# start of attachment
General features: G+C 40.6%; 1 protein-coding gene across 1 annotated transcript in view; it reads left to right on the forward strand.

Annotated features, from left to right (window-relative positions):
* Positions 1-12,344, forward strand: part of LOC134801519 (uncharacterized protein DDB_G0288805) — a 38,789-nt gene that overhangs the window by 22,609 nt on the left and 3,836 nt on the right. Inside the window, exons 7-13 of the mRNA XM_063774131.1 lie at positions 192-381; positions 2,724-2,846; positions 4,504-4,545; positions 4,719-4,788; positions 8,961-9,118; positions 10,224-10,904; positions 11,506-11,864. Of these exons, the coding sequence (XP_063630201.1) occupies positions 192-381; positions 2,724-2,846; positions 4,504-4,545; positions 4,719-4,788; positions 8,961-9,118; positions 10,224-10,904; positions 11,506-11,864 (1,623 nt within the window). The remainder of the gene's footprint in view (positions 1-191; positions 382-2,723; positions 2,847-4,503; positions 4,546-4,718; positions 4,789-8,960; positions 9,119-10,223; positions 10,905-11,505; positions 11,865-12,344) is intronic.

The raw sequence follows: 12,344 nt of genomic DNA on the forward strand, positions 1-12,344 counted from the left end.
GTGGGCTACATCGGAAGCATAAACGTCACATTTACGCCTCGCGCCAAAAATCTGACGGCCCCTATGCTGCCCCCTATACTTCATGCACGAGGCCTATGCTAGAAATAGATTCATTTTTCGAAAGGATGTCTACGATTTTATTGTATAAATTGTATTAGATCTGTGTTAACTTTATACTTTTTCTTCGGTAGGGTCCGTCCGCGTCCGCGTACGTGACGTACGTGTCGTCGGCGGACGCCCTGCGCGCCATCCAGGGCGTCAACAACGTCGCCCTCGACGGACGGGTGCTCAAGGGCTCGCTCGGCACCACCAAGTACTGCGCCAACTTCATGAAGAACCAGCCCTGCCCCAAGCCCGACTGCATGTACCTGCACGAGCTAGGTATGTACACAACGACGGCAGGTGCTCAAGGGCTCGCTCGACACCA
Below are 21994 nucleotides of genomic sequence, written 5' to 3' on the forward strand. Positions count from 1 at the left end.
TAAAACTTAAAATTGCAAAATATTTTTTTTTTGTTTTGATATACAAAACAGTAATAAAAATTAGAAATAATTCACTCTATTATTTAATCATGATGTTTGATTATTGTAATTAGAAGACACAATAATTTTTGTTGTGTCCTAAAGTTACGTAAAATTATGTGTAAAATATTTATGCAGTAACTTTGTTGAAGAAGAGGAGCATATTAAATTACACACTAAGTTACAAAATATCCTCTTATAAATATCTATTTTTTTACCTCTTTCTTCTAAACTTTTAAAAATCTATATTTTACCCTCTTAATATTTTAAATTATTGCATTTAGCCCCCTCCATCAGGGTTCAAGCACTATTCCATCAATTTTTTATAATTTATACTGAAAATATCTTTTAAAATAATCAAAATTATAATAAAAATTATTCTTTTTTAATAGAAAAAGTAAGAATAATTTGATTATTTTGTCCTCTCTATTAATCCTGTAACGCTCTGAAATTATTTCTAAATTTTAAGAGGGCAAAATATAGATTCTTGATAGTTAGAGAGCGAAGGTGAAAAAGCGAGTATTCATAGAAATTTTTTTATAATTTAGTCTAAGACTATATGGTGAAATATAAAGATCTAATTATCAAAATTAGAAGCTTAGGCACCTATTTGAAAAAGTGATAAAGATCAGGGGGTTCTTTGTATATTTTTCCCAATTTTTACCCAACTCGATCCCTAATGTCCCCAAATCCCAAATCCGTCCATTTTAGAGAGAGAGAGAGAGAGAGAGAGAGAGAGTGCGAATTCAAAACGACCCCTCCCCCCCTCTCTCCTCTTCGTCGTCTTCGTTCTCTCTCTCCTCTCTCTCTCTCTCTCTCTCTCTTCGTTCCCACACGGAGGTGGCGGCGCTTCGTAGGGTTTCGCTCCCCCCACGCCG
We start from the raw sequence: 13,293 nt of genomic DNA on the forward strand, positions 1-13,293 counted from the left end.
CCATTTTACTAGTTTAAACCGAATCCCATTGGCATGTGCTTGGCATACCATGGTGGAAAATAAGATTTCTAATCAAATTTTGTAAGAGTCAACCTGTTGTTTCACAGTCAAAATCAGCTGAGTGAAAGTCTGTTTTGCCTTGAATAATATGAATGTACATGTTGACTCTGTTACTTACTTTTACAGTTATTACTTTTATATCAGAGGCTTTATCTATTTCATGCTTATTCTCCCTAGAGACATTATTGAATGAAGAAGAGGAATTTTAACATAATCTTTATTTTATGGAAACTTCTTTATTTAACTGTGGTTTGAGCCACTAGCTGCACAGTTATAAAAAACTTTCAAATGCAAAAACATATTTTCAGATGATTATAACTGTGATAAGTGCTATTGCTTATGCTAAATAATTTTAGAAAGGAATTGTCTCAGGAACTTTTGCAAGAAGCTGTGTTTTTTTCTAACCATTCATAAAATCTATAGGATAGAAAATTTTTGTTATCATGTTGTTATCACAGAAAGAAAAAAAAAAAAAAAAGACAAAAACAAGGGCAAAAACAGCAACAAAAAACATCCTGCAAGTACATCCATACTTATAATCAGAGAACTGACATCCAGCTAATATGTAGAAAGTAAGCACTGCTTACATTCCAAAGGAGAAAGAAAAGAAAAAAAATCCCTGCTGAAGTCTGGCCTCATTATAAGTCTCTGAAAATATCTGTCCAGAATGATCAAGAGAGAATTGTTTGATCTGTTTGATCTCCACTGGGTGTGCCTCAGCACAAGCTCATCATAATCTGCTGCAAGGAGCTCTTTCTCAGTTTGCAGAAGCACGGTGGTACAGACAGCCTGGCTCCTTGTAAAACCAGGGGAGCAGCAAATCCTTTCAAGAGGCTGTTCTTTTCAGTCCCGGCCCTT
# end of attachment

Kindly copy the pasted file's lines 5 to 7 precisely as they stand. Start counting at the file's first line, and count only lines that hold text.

GTGGGCTACATCGGAAGCATAAACGTCACATTTACGCCTCGCGCCAAAAATCTGACGGCCCCTATGCTGCCCCCTATACTTCATGCACGAGGCCTATGCTAGAAATAGATTCATTTTTCGAAAGGATGTCTACGATTTTATTGTATAAATTGTATTAGATCTGTGTTAACTTTATACTTTTTCTTCGGTAGGGTCCGTCCGCGTCCGCGTACGTGACGTACGTGTCGTCGGCGGACGCCCTGCGCGCCATCCAGGGCGTCAACAACGTCGCCCTCGACGGACGGGTGCTCAAGGGCTCGCTCGGCACCACCAAGTACTGCGCCAACTTCATGAAGAACCAGCCCTGCCCCAAGCCCGACTGCATGTACCTGCACGAGCTAGGTATGTACACAACGACGGCAGGTGCTCAAGGGCTCGCTCGACACCA
Below are 21994 nucleotides of genomic sequence, written 5' to 3' on the forward strand. Positions count from 1 at the left end.
TAAAACTTAAAATTGCAAAATATTTTTTTTTTGTTTTGATATACAAAACAGTAATAAAAATTAGAAATAATTCACTCTATTATTTAATCATGATGTTTGATTATTGTAATTAGAAGACACAATAATTTTTGTTGTGTCCTAAAGTTACGTAAAATTATGTGTAAAATATTTATGCAGTAACTTTGTTGAAGAAGAGGAGCATATTAAATTACACACTAAGTTACAAAATATCCTCTTATAAATATCTATTTTTTTACCTCTTTCTTCTAAACTTTTAAAAATCTATATTTTACCCTCTTAATATTTTAAATTATTGCATTTAGCCCCCTCCATCAGGGTTCAAGCACTATTCCATCAATTTTTTATAATTTATACTGAAAATATCTTTTAAAATAATCAAAATTATAATAAAAATTATTCTTTTTTAATAGAAAAAGTAAGAATAATTTGATTATTTTGTCCTCTCTATTAATCCTGTAACGCTCTGAAATTATTTCTAAATTTTAAGAGGGCAAAATATAGATTCTTGATAGTTAGAGAGCGAAGGTGAAAAAGCGAGTATTCATAGAAATTTTTTTATAATTTAGTCTAAGACTATATGGTGAAATATAAAGATCTAATTATCAAAATTAGAAGCTTAGGCACCTATTTGAAAAAGTGATAAAGATCAGGGGGTTCTTTGTATATTTTTCCCAATTTTTACCCAACTCGATCCCTAATGTCCCCAAATCCCAAATCCGTCCATTTTAGAGAGAGAGAGAGAGAGAGAGAGAGAGAGTGCGAATTCAAAACGACCCCTCCCCCCCTCTCTCCTCTTCGTCGTCTTCGTTCTCTCTCTCCTCTCTCTCTCTCTCTCTCTCTCTTCGTTCCCACACGGAGGTGGCGGCGCTTCGTAGGGTTTCGCTCCCCCCACGCCG